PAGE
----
HESSE FLATOW is pleased to announce the opening of resonant frequencies, blossoming tones by Sonia Louise Davis. Marking her first solo presentation with the gallery, the exhibition premiers a new body of large-scale, immersive work from her emergence series that the artist calls “soft paintings."
Throughout her multi-disciplinary practice, Davis includes elements of painting, voice, and craft. For these paintings, Davis explores how a radical sonic framework for improvisation can inform an embodied practice for object-making. Using industrial tufting machines as drawing instruments, Davis creates abstract, richly-hued compositions with yarns that are threaded together for their ability to make new tones and textures. Filled with blossoming shag piles and soft curling loops, Davis’s paintings put forth a voluminous cacophony of geometric and organic shapes, coupled with gestural strokes. Invoking the vocabularies of sight, sound, and movement, Davis pushes the formal potential of yarn and the materiality of painting alike.
Each painting progresses through an instinctual process of listening and response—a practice stemming from the artist’s vocal and gestural training in improvisation. The speed of the tufting machine informs spontaneous changes in movement, color, material, and technique. Davis treats the surface as the visual site of experimentation, where forms unfold simultaneously across the frame, manifesting the condition of emergence. The resulting compositions are complex intuitive arrangements of intensity, tonality, and melody—what Davis describes as focus that emerges within the din. Because Davis stands and works on each piece from behind, they are filled with moments of discovery. The resulting forms and what the viewer sees are the textural reliefs of her moves—a non-linear record of their making.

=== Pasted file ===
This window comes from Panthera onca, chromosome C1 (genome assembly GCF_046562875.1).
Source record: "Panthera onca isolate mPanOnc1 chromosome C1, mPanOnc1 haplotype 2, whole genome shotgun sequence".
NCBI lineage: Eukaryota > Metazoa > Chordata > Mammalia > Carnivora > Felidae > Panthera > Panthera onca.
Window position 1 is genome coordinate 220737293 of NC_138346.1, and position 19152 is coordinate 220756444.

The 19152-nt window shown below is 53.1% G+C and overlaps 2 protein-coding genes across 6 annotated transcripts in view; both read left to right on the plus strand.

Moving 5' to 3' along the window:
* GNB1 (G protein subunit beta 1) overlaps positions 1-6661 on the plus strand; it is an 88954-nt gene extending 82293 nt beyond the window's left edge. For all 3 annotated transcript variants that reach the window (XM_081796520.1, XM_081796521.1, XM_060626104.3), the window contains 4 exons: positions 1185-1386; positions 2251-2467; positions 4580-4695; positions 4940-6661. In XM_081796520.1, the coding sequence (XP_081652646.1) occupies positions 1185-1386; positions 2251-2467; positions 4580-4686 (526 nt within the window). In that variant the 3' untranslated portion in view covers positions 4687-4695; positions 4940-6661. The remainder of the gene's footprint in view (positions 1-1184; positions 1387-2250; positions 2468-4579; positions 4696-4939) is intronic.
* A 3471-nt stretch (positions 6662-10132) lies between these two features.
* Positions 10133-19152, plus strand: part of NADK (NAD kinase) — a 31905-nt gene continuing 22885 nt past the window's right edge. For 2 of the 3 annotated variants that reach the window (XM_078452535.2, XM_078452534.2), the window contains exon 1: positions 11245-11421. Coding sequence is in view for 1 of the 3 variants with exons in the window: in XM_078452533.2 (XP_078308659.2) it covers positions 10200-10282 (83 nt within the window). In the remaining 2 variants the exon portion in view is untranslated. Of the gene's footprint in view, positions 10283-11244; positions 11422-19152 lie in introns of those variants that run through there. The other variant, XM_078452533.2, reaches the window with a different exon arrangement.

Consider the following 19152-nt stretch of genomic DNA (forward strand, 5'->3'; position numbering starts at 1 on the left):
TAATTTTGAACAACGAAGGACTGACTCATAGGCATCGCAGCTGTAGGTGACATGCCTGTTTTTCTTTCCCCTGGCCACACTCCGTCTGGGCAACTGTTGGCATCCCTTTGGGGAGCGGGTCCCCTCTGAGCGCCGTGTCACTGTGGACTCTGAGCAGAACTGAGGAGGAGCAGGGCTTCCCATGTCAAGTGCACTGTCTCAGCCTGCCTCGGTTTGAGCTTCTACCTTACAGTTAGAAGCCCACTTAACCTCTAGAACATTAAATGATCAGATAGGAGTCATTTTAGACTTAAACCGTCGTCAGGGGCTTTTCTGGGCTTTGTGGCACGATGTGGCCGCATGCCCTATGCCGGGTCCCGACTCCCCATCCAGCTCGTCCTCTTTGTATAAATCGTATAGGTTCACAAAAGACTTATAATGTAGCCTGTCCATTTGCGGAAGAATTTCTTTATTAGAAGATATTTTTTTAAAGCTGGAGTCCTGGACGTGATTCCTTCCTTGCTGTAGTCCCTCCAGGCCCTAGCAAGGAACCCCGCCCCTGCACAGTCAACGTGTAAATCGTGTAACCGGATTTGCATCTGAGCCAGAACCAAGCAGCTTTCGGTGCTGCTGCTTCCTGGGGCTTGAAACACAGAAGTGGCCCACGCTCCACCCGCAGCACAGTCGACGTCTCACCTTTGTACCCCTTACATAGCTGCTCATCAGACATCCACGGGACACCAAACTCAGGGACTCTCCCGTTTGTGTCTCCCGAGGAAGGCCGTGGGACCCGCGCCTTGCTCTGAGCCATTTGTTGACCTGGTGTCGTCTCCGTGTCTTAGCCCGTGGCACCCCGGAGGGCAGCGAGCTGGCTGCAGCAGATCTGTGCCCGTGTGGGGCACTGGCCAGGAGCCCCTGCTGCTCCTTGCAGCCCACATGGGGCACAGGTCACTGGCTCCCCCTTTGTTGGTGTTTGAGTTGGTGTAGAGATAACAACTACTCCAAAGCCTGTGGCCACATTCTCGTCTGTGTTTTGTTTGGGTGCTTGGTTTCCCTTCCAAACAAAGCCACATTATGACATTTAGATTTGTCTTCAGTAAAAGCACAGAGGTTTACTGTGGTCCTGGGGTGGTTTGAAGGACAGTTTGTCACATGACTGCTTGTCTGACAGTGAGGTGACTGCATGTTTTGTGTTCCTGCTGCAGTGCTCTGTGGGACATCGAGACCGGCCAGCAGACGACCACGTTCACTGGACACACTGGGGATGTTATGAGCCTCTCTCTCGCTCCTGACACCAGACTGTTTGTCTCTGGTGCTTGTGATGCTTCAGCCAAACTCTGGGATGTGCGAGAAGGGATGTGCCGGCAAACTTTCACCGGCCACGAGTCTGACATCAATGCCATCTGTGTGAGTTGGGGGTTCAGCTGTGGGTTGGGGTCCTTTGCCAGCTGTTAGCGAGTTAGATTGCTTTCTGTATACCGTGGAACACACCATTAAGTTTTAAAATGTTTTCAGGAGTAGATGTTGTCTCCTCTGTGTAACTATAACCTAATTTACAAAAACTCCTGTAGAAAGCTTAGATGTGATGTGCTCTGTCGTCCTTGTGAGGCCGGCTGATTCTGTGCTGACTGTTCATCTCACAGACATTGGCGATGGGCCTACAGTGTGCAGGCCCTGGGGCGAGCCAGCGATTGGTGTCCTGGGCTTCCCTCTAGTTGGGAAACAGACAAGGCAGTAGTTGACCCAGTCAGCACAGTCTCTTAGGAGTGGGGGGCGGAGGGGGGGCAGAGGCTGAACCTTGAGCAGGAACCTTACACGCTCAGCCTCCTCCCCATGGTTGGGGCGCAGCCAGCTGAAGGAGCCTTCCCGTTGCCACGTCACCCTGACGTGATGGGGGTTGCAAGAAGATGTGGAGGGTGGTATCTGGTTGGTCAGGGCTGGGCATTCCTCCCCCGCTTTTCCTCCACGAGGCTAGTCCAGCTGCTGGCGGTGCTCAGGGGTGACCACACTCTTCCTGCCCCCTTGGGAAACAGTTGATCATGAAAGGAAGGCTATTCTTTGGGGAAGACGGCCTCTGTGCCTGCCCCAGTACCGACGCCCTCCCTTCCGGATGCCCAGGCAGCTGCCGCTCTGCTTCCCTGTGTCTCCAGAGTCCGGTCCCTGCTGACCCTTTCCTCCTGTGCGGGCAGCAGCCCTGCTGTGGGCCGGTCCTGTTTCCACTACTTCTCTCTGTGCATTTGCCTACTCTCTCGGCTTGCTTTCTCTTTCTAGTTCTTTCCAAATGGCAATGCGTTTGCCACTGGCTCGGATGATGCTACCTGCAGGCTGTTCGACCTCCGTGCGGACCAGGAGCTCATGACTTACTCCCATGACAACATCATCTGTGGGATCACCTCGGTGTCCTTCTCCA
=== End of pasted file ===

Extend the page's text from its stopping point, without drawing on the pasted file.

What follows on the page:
Through sensations of texture, sound, and sight, the softness of Davis’s paintings when in chorus with craft and song suggest an expanded potential of form and their abilities to hold memories and emotions. Works such as sundance, in homage to Jeanne Lee, and sweet earth flying—named after Marion Brown’s album of the same name—gesture towards avant-garde traditions of Black musicians who pushed limits of their forms as liberatory praxis. The emotional and energetic compositions in the emergence series insist on abstraction’s ability to resist overdetermination, the political and formal entanglement of Black musical improvisation, and the relational arrangement of the ensemble.
On the occasion of her exhibition, a companion booklet will be published, situating Davis’s work within the broader context of her practice. Featuring a collaborative essay between the artist and the scholar and curator Kristin Juarez, as well as a playlist, the booklet follows the artist’s commitment to producing poetry and ephemera alongside her visual and performance art.
Born and raised in New York City, Sonia Louise Davis is a visual artist, writer and performer. She has presented her work at the Whitney Museum (NY), ACRE (Chicago), Sadie Halie Projects (Minneapolis), Ortega y Gasset (Brooklyn), Rubber Factory (NY), and Artists Space (NY), among other venues. Residencies and fellowships include the Laundromat Project’s Create Change Fellowship (NY), Civitella Ranieri (Italy), New York Community Trust Van Lier Fellowship at the International Studio & Curatorial Program (Brooklyn), Culture Push Fellowship for Utopian Practice (NY), Lower Manhattan Cultural Council’s Workspace Artist in Residence Program (NY), Studio Immersion Project Fellowship at the Robert Blackburn Printmaking Workshop (NY) and STONELEAF RETREAT (NY). Her newest book, “slow and soft and righteous, improvising at the end of the world (and how we make a new one)” was published in 2021 by Co—Conspirator Press, which operates out of the Feminist Center for Creative Work in Los Angeles. An honors graduate of Wesleyan University (BA, African American Studies) and alumna of the Whitney Independent Study Program, Davis lives and works in Harlem.
Kristin Juarez, PhD is a scholar and curator who conducts archival research on the lineages of multidisciplinary experimentation. She is based in Los Angeles, CA.